Nicaragua, which previously rejected the Paris climate deal as insufficient to stop climate change, announced on Monday that it has signed the agreement, leaving the United States and Syria as the only two holdouts.
Nicaraguan President Daniel Ortega and his wife, Vice President Rosario Murillo, signed the agreement on Friday, according to a copy of the signed letter. Murillo said on Monday that the letter had been delivered to the United Nations.
“We join the efforts to reduce the high levels of pollution that poison the planet,” the letter said. “The Paris Accord, despite not being the ideal agreement, is the only instrument that currently allows the unity of intentions and efforts.”
Nicaragua’s share of global emissions is estimated to be 0.03 percent, compared to 21.97 percent for China and 13.19 percent for the United States. Nicaragua, however, ranks as one of the countries most affected by climate change.
Nicaragua’s decision to join the global accord leaves the United States and Syria as the only two countries which do not support the agreement. The only exception is the Vatican, which wants to sign the deal but can’t unless it joins the UN Framework Convention on Climate Change (UNFCCC).
The U.S. signed the agreement in April 2016 under the administration of Barack Obama, but President Donald Trump announced in June that the U.S. will withdraw, calling the deal “very unfair” to the United States. He also said the U.S. would no longer contribute to the Green Climate Fund.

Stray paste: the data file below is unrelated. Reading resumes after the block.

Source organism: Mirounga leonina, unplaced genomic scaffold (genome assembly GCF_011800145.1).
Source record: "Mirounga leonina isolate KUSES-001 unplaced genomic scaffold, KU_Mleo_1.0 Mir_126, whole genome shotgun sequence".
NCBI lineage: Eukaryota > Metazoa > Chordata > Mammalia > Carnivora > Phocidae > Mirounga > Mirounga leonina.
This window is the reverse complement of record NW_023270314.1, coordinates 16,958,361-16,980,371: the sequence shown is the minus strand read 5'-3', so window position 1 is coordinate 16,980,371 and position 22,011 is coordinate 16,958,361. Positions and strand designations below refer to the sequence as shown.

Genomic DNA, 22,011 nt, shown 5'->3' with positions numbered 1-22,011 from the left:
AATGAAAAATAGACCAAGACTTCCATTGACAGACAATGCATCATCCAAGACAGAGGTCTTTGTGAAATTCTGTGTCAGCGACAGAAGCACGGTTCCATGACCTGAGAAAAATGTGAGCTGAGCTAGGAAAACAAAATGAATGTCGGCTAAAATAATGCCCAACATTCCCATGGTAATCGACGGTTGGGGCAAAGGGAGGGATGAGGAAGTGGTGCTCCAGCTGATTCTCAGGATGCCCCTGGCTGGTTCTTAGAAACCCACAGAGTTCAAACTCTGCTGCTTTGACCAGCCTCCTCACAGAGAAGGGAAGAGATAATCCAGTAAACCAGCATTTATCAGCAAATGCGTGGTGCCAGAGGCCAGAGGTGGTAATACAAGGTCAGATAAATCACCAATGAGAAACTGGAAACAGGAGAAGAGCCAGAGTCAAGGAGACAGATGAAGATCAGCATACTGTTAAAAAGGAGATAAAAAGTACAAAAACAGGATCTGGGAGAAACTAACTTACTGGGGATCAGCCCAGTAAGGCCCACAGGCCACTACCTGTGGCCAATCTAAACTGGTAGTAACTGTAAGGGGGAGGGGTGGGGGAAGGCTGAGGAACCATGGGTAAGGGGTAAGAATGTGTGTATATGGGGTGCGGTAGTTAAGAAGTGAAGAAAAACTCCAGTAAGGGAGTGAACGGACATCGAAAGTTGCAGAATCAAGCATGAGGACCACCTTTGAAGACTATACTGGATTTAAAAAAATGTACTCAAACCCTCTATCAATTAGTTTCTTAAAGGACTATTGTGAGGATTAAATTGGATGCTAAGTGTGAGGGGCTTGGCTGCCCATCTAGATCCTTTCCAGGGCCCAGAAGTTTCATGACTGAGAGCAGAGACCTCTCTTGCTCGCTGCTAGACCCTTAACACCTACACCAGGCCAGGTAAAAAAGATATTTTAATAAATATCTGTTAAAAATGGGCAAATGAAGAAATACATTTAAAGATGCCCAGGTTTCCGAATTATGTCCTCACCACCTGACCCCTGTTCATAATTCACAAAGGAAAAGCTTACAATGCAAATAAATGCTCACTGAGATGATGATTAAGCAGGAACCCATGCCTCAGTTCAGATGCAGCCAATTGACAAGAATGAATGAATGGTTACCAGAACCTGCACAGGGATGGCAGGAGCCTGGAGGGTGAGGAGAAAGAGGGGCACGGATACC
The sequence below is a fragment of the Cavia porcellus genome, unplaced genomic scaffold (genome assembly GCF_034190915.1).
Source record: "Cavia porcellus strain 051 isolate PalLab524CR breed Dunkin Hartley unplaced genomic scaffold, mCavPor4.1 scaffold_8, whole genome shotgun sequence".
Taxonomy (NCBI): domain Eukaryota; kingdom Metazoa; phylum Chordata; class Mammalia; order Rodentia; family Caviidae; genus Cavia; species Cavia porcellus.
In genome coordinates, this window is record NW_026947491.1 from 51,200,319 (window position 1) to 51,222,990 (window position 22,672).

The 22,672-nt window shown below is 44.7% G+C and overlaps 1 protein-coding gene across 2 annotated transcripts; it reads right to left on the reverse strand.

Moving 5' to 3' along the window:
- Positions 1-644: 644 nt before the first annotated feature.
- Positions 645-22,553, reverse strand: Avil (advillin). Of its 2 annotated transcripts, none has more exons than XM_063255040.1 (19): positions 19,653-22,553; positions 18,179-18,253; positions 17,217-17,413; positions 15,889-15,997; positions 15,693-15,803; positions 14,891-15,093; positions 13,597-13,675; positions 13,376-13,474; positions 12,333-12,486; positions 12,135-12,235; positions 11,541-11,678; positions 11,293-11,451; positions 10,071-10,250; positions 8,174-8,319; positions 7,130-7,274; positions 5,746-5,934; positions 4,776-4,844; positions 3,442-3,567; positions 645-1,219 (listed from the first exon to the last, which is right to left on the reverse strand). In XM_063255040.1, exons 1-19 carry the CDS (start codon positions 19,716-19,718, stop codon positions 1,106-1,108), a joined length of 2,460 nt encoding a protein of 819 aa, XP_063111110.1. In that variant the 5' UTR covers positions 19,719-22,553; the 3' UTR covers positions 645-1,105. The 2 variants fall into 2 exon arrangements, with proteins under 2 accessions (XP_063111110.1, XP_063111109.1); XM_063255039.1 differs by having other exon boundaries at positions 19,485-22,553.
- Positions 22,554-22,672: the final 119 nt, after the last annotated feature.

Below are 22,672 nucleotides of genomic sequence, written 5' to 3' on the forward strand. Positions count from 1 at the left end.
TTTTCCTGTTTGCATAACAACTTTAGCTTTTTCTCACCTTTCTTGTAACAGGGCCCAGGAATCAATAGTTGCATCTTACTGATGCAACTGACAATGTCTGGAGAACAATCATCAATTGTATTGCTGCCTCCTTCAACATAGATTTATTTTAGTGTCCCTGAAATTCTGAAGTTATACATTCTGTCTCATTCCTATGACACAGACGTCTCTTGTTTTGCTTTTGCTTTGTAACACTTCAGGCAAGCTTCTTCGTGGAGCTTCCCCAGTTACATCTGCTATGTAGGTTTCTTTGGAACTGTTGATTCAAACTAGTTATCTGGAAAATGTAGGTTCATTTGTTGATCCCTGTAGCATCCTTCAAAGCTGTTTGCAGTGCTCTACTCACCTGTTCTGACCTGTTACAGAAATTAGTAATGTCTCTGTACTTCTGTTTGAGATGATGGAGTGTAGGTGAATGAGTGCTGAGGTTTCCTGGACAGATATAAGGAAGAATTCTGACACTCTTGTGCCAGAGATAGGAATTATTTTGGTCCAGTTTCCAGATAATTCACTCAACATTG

Earlier this month, after Caribbean countries were hit by two powerful hurricanes, UN Secretary-General António Guterres called on the international community to implement the Paris climate deal with “greater ambition.”
“We know that the world has the tools, the technologies and the wealth to address climate change, but we must show more determination in moving towards a green, clean, sustainable energy future,” Guterres said, adding that he plans to convene a Climate Summit in 2019.
The Paris Agreement aims to keep global temperature rise this century below 2 degrees Celsius, which experts say would already have a significant effect across the world. But experts say the measures in the Paris Agreement are insufficient and countries who fail to fulfill their commitments are not penalized.
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